Although every entrance is different, there are multiple layers of protection and mitigation that tend to be applied to most modern security systems. And each level of protection involves technological elements and basic human analysis and judgment.
“With the technology and techniques available today, we use a three-layered approach,” Wolter says. “The first layer in most quality building entrance security systems is to have a good camera system that will identify people before they get to the doors. So if you see someone running with a weapon in their hands, you can lock the doors ahead of time and keep that person out. The second level is to have equipment with interlocking capabilities to be able to control how many people are coming through and eliminate piggybacking.”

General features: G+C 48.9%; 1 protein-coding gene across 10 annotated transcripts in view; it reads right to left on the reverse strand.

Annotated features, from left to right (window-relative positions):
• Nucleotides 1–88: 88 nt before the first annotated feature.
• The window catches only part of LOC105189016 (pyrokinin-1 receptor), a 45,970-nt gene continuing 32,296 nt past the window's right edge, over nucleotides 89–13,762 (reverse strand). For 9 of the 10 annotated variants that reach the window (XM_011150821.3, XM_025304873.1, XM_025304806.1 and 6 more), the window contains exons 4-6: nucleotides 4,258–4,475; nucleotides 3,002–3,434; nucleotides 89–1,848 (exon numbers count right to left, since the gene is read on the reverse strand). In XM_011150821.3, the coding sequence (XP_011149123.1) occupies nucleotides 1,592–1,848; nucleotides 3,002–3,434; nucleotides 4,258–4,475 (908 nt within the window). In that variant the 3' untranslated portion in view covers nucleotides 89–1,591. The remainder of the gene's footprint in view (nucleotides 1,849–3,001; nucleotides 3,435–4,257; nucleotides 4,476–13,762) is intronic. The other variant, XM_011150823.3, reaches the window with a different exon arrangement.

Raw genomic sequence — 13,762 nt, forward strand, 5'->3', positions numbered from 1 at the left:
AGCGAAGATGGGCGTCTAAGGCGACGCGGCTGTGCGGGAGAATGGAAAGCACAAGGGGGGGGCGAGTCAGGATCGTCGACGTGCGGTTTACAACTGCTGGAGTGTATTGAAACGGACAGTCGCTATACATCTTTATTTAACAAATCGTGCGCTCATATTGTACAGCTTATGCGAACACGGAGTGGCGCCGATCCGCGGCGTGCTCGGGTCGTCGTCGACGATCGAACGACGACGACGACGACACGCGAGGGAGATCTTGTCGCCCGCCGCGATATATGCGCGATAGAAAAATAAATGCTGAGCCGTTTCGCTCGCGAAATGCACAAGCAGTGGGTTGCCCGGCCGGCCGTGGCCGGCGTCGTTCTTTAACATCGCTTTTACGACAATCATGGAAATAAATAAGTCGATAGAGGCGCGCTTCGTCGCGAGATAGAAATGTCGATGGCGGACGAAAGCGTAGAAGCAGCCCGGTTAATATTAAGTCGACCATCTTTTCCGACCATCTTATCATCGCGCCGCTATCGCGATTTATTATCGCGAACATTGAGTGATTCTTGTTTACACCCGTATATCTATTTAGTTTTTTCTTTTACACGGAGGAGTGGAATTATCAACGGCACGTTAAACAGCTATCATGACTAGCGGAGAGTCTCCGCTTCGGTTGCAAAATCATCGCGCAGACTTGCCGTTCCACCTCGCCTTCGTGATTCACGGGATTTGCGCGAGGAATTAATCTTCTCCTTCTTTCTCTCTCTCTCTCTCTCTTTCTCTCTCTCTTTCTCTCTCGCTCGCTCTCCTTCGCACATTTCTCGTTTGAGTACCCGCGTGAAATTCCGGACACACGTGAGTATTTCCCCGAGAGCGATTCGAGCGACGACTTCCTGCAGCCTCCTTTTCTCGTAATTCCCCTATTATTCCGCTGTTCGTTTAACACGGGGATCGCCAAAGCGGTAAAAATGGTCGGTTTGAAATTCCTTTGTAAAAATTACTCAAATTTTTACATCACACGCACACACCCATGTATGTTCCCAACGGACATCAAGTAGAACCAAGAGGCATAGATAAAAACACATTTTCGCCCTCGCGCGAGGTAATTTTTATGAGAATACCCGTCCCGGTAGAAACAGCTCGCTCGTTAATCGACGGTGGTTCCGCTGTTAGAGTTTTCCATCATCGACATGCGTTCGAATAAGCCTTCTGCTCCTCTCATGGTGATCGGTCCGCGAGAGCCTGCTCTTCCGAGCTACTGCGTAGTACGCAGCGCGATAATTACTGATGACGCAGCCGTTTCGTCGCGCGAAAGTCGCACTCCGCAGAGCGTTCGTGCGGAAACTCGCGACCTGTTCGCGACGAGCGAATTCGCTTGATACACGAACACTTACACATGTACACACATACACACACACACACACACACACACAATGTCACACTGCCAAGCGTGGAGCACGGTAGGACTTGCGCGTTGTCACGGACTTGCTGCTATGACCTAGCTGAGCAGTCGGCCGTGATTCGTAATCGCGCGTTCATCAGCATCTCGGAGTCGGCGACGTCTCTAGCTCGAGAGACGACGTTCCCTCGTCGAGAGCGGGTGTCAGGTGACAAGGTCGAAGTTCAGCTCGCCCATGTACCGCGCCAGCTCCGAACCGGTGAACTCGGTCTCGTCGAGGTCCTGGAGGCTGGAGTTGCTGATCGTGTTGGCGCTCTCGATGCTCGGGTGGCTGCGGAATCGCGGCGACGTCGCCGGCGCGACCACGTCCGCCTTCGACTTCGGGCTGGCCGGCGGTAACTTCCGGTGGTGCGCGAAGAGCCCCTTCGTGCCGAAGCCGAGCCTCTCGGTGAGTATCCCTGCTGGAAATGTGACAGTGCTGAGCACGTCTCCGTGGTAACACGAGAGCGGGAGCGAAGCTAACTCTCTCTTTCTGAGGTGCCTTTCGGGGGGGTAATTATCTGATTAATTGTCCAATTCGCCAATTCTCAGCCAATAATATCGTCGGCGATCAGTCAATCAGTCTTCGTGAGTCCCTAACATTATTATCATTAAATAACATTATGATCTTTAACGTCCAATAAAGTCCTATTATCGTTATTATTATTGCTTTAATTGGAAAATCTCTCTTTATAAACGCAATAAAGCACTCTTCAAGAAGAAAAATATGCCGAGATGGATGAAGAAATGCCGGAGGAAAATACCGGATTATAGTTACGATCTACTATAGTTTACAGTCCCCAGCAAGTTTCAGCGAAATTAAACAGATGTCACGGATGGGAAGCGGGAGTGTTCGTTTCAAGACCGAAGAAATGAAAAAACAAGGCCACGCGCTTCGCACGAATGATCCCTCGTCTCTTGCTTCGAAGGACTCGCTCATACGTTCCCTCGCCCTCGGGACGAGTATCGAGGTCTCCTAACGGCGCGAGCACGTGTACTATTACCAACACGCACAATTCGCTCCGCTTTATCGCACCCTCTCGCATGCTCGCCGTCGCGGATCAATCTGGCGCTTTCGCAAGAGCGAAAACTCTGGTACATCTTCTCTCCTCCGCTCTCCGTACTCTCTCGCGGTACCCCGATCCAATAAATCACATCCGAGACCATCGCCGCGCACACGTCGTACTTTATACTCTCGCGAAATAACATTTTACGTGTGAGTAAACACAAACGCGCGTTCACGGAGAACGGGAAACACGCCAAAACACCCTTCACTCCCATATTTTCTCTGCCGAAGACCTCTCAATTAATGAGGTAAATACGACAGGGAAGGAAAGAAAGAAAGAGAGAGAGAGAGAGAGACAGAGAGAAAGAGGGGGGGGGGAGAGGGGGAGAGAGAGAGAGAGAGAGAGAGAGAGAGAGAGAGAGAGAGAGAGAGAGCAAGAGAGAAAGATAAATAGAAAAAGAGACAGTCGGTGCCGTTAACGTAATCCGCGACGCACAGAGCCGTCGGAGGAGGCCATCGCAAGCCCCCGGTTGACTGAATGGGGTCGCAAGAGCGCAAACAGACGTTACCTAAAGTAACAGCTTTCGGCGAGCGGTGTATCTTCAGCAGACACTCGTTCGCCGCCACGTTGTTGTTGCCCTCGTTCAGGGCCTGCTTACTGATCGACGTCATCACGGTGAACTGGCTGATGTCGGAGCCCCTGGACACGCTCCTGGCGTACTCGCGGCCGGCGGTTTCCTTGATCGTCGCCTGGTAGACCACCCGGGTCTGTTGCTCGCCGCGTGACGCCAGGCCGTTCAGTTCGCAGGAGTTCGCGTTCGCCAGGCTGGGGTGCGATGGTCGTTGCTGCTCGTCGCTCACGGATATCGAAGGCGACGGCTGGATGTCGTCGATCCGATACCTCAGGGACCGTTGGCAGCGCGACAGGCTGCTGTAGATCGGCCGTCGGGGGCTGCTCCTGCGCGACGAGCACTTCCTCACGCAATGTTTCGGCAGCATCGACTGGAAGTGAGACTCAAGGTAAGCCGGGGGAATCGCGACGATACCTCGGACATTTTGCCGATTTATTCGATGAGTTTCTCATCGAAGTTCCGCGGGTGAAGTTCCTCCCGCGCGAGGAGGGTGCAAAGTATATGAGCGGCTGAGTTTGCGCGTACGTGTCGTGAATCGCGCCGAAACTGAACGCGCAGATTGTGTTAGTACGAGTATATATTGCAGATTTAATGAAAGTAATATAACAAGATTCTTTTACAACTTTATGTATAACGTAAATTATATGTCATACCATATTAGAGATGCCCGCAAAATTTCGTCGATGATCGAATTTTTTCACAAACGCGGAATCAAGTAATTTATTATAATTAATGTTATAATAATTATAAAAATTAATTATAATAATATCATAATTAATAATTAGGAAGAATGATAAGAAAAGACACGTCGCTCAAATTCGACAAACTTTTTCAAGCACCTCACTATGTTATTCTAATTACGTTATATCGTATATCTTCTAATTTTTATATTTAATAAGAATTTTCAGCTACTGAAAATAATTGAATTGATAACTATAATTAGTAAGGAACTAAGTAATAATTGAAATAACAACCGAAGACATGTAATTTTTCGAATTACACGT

Piggybacking is a term that refers to instances when a person unauthorized to enter a space essentially tags along with an authorized person to pass a checkpoint. Sophisticated new detection systems have enabled entry portals to better sniff out and stop the practice.
For example, certain revolving doors can prevent piggybacking through the mix of optical and near infrared sensors to identify shapes and volume. From this data, the technology can actually assess and determine the number of people trying to enter and physically halt the door when there is an attempted violation.
Similar results can also be achieved with high-security mantrap portals. Another approach is to deter and detect piggybacking attempts by combining supervision (reception or guard) with optical turnstiles that contain infrared sensors along the interior of the cabinets to detect shapes moving through a lane, sounding an alarm if an intruder is detected.
“The third piece is to have things like card access, PINs and biometrics to limit access inside the facility,” Wolter continues. “This three-level approach mitigates risk. We funnel people into one area first and make sure they belong where they are before allowing them into a live, functioning facility.”
Integrating Evolving Technology